Shared from the 7/18/2019 The Denver Post eEdition
By Judith Kohler The Denver Post
Public lands in Colorado and across the West could make climate change worse if oil and gas leases recently sold by federal land managers start producing and emitting millions of tons of greenhouse gas emissions, according to a new report by a national environmental organization.
The report released Tuesday by The Wilderness Society says the Trump administration’s pursuit of “energy dominance” by making energy production a priority on public lands threatens to undermine efforts by the state of Colorado and others to cut emissions of carbon dioxide and other heat-trapping gases driving climate change. It looks at oil and gas leases sold on federally managed public lands from January 2017 through April 2019 and, based on different development scenarios using federal data and modeling methods, projects the estimated emissions over the life of the operations.
In Colorado, oil and gas production on the 171,228 acres leased during the time could generate from 14.5 million metric tons of greenhouse gases to 184 million metric tons, depending on the amount of drilling. Leases sold on 7.2 million acres of federally managed public lands and waters nationwide could produce between 854 million metric tons and 4.7 billion metric tons, The Wilderness Society said.
“The existing leases from the Trump administration conservatively would be roughly the equivalent or more of the European Union 28 nations’ emissions” for a year, said Jim Ramey, the organization’s state director. “For us, our public lands need to be part of the climate solution and not part of the problem.”
The president of an industry trade association called the report’s projections “back of the envelope calculations not based on reality.” Kathleen Sgamma of the Western Energy Alliance said in an email that federal lands account for a fraction of the country’s oil and natural gas production, so equating it with EU countries is a flawed analysis.
Sgamma also contended that The Wilderness Society is exaggerating the amount of leasing on federal lands, which she said is merely returning to levels similar to those at the beginning of the Obama administration.
However, a May 14 statement by the White House titled “President Donald J. Trump is Unleashing American Energy Dominance” refers to federal oil and gas lease sales generating “a record-shattering $1.1 billion in revenue.”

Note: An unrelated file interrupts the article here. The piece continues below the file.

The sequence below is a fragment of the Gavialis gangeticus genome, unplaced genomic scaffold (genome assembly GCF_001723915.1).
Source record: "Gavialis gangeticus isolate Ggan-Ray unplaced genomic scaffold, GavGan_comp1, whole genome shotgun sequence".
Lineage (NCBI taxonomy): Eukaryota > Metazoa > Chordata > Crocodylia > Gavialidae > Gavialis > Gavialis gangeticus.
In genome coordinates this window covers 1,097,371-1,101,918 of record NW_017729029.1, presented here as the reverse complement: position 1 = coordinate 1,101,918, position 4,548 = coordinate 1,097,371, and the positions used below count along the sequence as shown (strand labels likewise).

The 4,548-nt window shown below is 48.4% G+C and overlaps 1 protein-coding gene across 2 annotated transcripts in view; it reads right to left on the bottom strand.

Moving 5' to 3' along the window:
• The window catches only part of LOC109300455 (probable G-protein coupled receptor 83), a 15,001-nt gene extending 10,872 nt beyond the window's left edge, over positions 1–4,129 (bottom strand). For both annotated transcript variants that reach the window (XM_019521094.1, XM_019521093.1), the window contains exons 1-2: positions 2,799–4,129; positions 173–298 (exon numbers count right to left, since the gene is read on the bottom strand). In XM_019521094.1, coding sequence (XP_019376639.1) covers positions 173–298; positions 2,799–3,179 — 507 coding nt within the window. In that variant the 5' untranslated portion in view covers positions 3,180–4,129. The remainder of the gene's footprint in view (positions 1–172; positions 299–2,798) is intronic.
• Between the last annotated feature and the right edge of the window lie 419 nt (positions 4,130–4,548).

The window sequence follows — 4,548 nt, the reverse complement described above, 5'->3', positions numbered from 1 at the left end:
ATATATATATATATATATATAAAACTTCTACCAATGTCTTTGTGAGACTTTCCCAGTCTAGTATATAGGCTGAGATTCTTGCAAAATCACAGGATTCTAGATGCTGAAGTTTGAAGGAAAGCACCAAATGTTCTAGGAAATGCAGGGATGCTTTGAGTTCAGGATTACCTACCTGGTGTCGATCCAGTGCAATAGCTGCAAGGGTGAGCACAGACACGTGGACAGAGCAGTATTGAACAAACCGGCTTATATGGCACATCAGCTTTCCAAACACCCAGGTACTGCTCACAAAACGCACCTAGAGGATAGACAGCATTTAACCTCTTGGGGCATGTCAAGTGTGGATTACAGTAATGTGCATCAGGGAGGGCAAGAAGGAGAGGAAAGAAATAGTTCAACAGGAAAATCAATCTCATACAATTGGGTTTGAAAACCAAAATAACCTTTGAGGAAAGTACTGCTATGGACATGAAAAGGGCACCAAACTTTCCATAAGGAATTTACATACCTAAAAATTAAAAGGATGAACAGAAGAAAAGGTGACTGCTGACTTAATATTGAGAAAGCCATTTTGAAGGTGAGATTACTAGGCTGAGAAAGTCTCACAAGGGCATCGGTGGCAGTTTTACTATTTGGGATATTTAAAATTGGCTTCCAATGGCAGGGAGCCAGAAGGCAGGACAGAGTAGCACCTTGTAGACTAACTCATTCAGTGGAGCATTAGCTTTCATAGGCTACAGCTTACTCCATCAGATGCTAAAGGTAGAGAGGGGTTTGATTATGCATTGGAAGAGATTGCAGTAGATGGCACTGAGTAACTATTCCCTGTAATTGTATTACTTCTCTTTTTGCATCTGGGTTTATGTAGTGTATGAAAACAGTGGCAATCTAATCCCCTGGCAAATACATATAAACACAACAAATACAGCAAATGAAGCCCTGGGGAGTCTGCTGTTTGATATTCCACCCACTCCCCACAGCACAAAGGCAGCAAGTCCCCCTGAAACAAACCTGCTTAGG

The Wilderness Society points to a U.S. Geological Survey study that found from 2005 to 2014, emissions from fossil fuel production on federal lands accounted for, on average, 23.7 percent of the carbon dioxide emissions nationwide.
Now, the environmental organization said, the Trump administration is trying to downplay the effects of leasing and other activities on climate change by rolling back Obama-era guidance on review of federal projects.
The National Environmental Policy Act requires federal agencies to analyze the environmental impact of proposed federal actions.
Sgamma said the charge that the Trump administration isn’t analyzing effects on climate change “is just flat out false.” She said the Western Energy Alliance is involved in a case challenging leases from the last two years of the Obama administration in which a court ruled the analysis was inadequate and which the Trump administration had to redo.
In Colorado, the Bureau of Land Management, which oversees development of all minerals on all federally managed lands and waters, has started analyzing potential emissions for individual lease sales, BLM spokeswoman Kirby-Lynn Shedlowski said in an email. New Colorado laws passed during the legislative session that ended in May directs state agencies to minimize climate-changing emissions and set statewide goals for reducing carbon emissions. One new law sets the goal of reducing greenhouse gas emissions by 90 percent or more from 2005 levels — 125 million metric tons — by 2050.
Another law, Senate Bill 19-181, overhauls how oil and gas development is managed by prioritizing the protection of public health and safety, the environment and wildlife. State health officials are writing new rules to tighten monitoring and control of emissions from oil and gas sites.
“Right now we have the Interior Department and the Bureau of Land Management continuing to push this energy-dominance agenda that would lock public lands in as part of the problem for a long time to come,” Ramey said. “Meanwhile, we have Colorado doing the exact opposite, moving in the direction of reforming how oil and gas are managed to prioritize protecting public health, safety and welfare and setting those bold goals to reduce climate pollution.”
Reducing greenhouse gas emissions and other air pollution has been “a top priority of this administration since day one,” Gov. Jared Polis’ office said in an email Tuesday.
“This work extends to looking at opportunities to reduce emissions, wherever they come from, in order to protect our environment and the health and safety of our communities.”
John Putnam, director of environmental programs at the Colorado Department of Public Health and Environment, said he had not reviewed The Wilderness Society’s calculations of emissions. But he noted that the BLM estimates emissions would increase 27 percent under one of its newly updated management plans that foresees opening more of western Colorado to drilling. The prospect of rising greenhouse gas emissions will be difficult to square with “the large decreases we need to achieve to protect the public health, welfare and environment in Colorado,” Putnam said. The state will continue to work with the BLM on a number of issues, he said. “Whether someone is putting a well on public or private lands, it is still subject to our regulations,” Putnam said.